Trustworthy Remote Entities
In this research endeavour we are designing, building and evaluating the Trustworthy Remote Entity (TRE), a highly-specialized single-function networked system that can perform privacy-enhancing data processing whilst providing a very high level of assurance. Unlike a trusted third party, users are not required to blindly trust the TRE. Instead, the TRE uses tools and techniques from the field of Trusted Computing, such as remote attestation and the Trusted Platform Module (TPM), to provide technical guarantees of its trustworthiness. This architecture allows us to use today's well-established cryptographic techniques and widely deployed hardware, such as the TPM, to perform Secure Multi-party Computation (SMC) cheaply and efficiently and use this to enhance privacy in the smart energy grid and other application domains.
Analysing Privacy Properties
For certain communication protocols, undetectability and unlinkability of messages or information items are desirable properties, and are used to reason about anonymity and privacy. The semi-honest or honest-but-curious (HBC) adversary is commonly used in the analysis of these privacy properties. In this work, we are developing a formal model of the capabilities of an HBC adversary with respect to undetectability and unlinkability. We have implemented our HBC model in the process algebra of CSP and integrated it into a specialized version of the Casper/FDR tool called Casper-Privacy.
Future Home Networks and Services
The objective of this project is to investigate the security and privacy aspects of future home networks and services. We have described a novel method for performing a characteristic-based security analysis of the Personal Network.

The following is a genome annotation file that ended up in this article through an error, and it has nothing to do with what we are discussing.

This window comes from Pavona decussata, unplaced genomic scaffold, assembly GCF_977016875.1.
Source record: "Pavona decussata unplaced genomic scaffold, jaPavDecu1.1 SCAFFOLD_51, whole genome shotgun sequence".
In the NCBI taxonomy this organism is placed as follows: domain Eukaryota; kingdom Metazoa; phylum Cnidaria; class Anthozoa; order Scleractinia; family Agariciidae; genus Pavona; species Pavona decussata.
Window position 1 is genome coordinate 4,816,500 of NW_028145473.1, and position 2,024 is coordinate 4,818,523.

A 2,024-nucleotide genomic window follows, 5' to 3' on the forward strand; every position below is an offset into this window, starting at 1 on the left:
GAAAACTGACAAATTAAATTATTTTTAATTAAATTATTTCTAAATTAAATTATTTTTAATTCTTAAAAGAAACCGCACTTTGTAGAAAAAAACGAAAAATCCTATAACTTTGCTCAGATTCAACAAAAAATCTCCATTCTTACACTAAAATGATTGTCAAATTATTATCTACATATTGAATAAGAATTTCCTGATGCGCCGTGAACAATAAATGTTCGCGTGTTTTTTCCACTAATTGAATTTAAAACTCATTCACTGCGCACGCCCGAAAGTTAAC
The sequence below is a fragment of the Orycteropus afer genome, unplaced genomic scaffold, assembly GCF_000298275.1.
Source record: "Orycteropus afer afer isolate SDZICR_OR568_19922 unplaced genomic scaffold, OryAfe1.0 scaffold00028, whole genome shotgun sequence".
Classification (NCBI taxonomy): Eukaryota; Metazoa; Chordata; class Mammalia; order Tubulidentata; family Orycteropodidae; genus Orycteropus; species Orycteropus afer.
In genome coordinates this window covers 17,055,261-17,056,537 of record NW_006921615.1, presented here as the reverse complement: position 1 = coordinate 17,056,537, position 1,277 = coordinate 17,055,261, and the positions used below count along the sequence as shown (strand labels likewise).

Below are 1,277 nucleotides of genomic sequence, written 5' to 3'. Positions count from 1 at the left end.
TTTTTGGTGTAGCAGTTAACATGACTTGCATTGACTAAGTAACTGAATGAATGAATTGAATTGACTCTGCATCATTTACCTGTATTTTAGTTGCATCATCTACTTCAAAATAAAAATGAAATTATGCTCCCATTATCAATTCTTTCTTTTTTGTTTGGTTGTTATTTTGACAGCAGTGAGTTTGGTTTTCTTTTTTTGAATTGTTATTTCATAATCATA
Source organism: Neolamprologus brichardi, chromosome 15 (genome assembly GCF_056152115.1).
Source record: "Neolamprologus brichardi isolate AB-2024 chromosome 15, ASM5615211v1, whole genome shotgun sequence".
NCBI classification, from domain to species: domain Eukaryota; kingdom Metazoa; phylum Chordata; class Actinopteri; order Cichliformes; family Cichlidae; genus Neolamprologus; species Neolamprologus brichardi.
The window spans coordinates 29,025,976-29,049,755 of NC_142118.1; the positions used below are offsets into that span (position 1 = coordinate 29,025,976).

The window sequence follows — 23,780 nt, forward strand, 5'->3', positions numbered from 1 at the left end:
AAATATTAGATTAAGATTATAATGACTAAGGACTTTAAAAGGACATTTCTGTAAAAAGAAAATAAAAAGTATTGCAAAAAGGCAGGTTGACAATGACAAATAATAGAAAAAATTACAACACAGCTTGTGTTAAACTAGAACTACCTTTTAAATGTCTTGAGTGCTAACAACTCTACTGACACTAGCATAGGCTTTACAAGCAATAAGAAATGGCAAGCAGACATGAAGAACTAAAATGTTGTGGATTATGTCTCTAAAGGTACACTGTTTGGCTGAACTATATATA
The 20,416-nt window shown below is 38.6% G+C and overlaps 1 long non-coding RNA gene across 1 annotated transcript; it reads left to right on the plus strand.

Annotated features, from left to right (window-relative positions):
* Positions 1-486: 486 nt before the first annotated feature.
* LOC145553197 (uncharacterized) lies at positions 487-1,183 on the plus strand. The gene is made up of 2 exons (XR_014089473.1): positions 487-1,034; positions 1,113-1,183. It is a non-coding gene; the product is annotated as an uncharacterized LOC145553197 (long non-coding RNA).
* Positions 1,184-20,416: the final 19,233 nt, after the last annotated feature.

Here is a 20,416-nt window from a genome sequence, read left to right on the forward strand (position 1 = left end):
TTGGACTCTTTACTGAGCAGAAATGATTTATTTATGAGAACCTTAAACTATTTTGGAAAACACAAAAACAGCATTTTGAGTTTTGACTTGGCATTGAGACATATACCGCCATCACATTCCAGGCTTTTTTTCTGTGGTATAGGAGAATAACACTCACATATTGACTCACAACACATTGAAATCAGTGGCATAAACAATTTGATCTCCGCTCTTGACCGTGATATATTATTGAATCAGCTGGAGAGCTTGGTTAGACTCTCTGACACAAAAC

Exploring the use of Intel SGX for Secure Many−Party Applications
K.A. Küçük‚ A. Paverd‚ A. Martin‚ N. Asokan‚ A. Simpson and R. Ankele
In Proceedings of the 1st Workshop on System Software for Trusted Execution (SysTEX '16). New York‚ NY‚ USA. 2016. ACM.
The theoretical construct of a Trusted Third Party (TTP) has the potential to solve many security and privacy challenges. In particular‚ a TTP is an ideal way to achieve secure multiparty computation—a privacy−enhancing technique in which mutually distrusting participants jointly compute a function over their private inputs without revealing these inputs. Although there exist cryptographic protocols to achieve this‚ their performance often limits them to the two−party case‚ or to a small number of participants. However‚ many real−world applications involve thousands or tens of thousands of participants. Examples of this type of many−party application include privacy−preserving energy metering‚ location−based services‚ and mobile network roaming. Challenging the notion that a trustworthy TTP does not exist‚ recent research has shown how trusted hardware and remote attestation can be used to establish a sufficient level of assurance in a real system such that it can serve as a trustworthy remote entity (TRE). We explore the use of Intel SGX‚ the most recent and arguably most promising trusted hardware technology‚ as the basis for a TRE for many−party applications. Using privacy−preserving energy metering as a case study‚ we design and implement a prototype TRE using SGX‚ and compare its performance to a previous system based on the Trusted Platform Module (TPM). Our results show that even without specialized optimizations‚ SGX provides comparable performance to the optimized TPM system‚ and therefore has significant potential for large−scale many−party applications.
Characteristic−Based Security Analysis for the Personal Network
Andrew J. Paverd‚ Fadi El−Moussa and Ian Brown
In HomeSys Workshop at ACM UbiComp. 2014.
Privacy−Enhanced Bi−Directional Communication in the Smart Grid using Trusted Computing
Andrew J Paverd‚ Andrew P Martin and Ian Brown
In Fifth IEEE International Conference on Smart Grid Communications (SmartGridComm 2014). 2014.